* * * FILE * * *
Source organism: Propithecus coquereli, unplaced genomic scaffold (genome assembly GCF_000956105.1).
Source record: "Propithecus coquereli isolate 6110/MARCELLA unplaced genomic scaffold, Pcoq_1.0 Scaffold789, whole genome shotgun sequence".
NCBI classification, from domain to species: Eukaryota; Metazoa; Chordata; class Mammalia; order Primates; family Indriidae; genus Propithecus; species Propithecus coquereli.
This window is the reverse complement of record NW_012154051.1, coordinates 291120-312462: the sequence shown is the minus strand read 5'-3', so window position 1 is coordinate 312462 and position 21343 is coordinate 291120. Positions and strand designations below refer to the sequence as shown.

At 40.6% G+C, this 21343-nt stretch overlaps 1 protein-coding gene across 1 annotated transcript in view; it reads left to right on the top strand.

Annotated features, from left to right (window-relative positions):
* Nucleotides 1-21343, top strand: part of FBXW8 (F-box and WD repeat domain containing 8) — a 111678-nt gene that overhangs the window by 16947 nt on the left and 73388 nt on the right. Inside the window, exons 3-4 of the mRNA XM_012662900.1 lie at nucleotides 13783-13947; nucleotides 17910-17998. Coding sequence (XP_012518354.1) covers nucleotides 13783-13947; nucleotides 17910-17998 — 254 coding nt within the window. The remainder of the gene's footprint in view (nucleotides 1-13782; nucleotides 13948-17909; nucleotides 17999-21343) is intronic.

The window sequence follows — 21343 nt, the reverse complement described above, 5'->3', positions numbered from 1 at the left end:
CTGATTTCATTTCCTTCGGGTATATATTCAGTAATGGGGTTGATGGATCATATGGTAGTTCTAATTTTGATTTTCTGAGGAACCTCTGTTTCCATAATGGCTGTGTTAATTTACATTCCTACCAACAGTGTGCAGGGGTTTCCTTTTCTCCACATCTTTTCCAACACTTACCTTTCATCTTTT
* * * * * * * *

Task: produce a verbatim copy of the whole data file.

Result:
Source organism: Propithecus coquereli, unplaced genomic scaffold (genome assembly GCF_000956105.1).
Source record: "Propithecus coquereli isolate 6110/MARCELLA unplaced genomic scaffold, Pcoq_1.0 Scaffold789, whole genome shotgun sequence".
NCBI classification, from domain to species: Eukaryota; Metazoa; Chordata; class Mammalia; order Primates; family Indriidae; genus Propithecus; species Propithecus coquereli.
This window is the reverse complement of record NW_012154051.1, coordinates 291120-312462: the sequence shown is the minus strand read 5'-3', so window position 1 is coordinate 312462 and position 21343 is coordinate 291120. Positions and strand designations below refer to the sequence as shown.

At 40.6% G+C, this 21343-nt stretch overlaps 1 protein-coding gene across 1 annotated transcript in view; it reads left to right on the top strand.

Annotated features, from left to right (window-relative positions):
* Nucleotides 1-21343, top strand: part of FBXW8 (F-box and WD repeat domain containing 8) — a 111678-nt gene that overhangs the window by 16947 nt on the left and 73388 nt on the right. Inside the window, exons 3-4 of the mRNA XM_012662900.1 lie at nucleotides 13783-13947; nucleotides 17910-17998. Coding sequence (XP_012518354.1) covers nucleotides 13783-13947; nucleotides 17910-17998 — 254 coding nt within the window. The remainder of the gene's footprint in view (nucleotides 1-13782; nucleotides 13948-17909; nucleotides 17999-21343) is intronic.

The window sequence follows — 21343 nt, the reverse complement described above, 5'->3', positions numbered from 1 at the left end:
CTGATTTCATTTCCTTCGGGTATATATTCAGTAATGGGGTTGATGGATCATATGGTAGTTCTAATTTTGATTTTCTGAGGAACCTCTGTTTCCATAATGGCTGTGTTAATTTACATTCCTACCAACAGTGTGCAGGGGTTTCCTTTTCTCCACATCTTTTCCAACACTTACCTTTCATCTTTT